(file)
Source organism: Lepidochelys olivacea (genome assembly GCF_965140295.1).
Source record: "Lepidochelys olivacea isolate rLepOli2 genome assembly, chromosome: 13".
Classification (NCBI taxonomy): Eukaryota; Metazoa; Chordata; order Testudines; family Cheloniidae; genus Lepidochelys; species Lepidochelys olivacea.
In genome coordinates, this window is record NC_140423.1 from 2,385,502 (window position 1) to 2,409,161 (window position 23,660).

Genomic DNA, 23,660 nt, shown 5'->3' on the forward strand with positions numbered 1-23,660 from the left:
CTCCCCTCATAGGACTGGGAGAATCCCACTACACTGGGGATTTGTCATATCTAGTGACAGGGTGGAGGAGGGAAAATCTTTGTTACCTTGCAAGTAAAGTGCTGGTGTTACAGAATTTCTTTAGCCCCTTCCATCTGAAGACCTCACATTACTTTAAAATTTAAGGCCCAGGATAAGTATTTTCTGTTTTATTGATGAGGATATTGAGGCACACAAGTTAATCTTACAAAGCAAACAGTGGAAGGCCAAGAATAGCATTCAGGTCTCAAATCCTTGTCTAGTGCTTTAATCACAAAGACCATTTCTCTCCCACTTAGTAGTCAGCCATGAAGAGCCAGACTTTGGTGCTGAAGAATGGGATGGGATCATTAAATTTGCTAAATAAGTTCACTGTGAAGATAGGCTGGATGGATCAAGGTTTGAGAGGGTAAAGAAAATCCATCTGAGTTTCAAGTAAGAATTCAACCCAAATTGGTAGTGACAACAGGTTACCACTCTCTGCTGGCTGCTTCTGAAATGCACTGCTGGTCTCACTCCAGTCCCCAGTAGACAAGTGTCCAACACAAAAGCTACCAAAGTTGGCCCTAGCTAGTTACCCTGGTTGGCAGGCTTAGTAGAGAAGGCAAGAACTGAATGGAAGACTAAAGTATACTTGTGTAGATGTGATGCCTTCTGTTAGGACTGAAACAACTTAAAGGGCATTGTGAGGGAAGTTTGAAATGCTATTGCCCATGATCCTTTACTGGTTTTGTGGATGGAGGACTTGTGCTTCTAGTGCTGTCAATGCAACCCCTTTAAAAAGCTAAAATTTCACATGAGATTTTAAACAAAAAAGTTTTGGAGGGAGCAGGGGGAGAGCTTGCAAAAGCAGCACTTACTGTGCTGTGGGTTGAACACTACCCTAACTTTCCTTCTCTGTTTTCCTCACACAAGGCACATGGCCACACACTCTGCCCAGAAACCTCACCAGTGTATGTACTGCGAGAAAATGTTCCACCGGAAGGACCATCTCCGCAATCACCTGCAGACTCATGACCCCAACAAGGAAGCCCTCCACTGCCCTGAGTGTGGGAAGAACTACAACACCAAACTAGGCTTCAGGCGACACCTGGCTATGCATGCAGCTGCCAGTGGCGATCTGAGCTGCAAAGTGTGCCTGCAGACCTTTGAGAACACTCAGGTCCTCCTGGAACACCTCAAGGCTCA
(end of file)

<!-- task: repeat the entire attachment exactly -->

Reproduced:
Source organism: Lepidochelys olivacea (genome assembly GCF_965140295.1).
Source record: "Lepidochelys olivacea isolate rLepOli2 genome assembly, chromosome: 13".
Classification (NCBI taxonomy): Eukaryota; Metazoa; Chordata; order Testudines; family Cheloniidae; genus Lepidochelys; species Lepidochelys olivacea.
In genome coordinates, this window is record NC_140423.1 from 2,385,502 (window position 1) to 2,409,161 (window position 23,660).

Genomic DNA, 23,660 nt, shown 5'->3' on the forward strand with positions numbered 1-23,660 from the left:
CTCCCCTCATAGGACTGGGAGAATCCCACTACACTGGGGATTTGTCATATCTAGTGACAGGGTGGAGGAGGGAAAATCTTTGTTACCTTGCAAGTAAAGTGCTGGTGTTACAGAATTTCTTTAGCCCCTTCCATCTGAAGACCTCACATTACTTTAAAATTTAAGGCCCAGGATAAGTATTTTCTGTTTTATTGATGAGGATATTGAGGCACACAAGTTAATCTTACAAAGCAAACAGTGGAAGGCCAAGAATAGCATTCAGGTCTCAAATCCTTGTCTAGTGCTTTAATCACAAAGACCATTTCTCTCCCACTTAGTAGTCAGCCATGAAGAGCCAGACTTTGGTGCTGAAGAATGGGATGGGATCATTAAATTTGCTAAATAAGTTCACTGTGAAGATAGGCTGGATGGATCAAGGTTTGAGAGGGTAAAGAAAATCCATCTGAGTTTCAAGTAAGAATTCAACCCAAATTGGTAGTGACAACAGGTTACCACTCTCTGCTGGCTGCTTCTGAAATGCACTGCTGGTCTCACTCCAGTCCCCAGTAGACAAGTGTCCAACACAAAAGCTACCAAAGTTGGCCCTAGCTAGTTACCCTGGTTGGCAGGCTTAGTAGAGAAGGCAAGAACTGAATGGAAGACTAAAGTATACTTGTGTAGATGTGATGCCTTCTGTTAGGACTGAAACAACTTAAAGGGCATTGTGAGGGAAGTTTGAAATGCTATTGCCCATGATCCTTTACTGGTTTTGTGGATGGAGGACTTGTGCTTCTAGTGCTGTCAATGCAACCCCTTTAAAAAGCTAAAATTTCACATGAGATTTTAAACAAAAAAGTTTTGGAGGGAGCAGGGGGAGAGCTTGCAAAAGCAGCACTTACTGTGCTGTGGGTTGAACACTACCCTAACTTTCCTTCTCTGTTTTCCTCACACAAGGCACATGGCCACACACTCTGCCCAGAAACCTCACCAGTGTATGTACTGCGAGAAAATGTTCCACCGGAAGGACCATCTCCGCAATCACCTGCAGACTCATGACCCCAACAAGGAAGCCCTCCACTGCCCTGAGTGTGGGAAGAACTACAACACCAAACTAGGCTTCAGGCGACACCTGGCTATGCATGCAGCTGCCAGTGGCGATCTGAGCTGCAAAGTGTGCCTGCAGACCTTTGAGAACACTCAGGTCCTCCTGGAACACCTCAAGGCTCA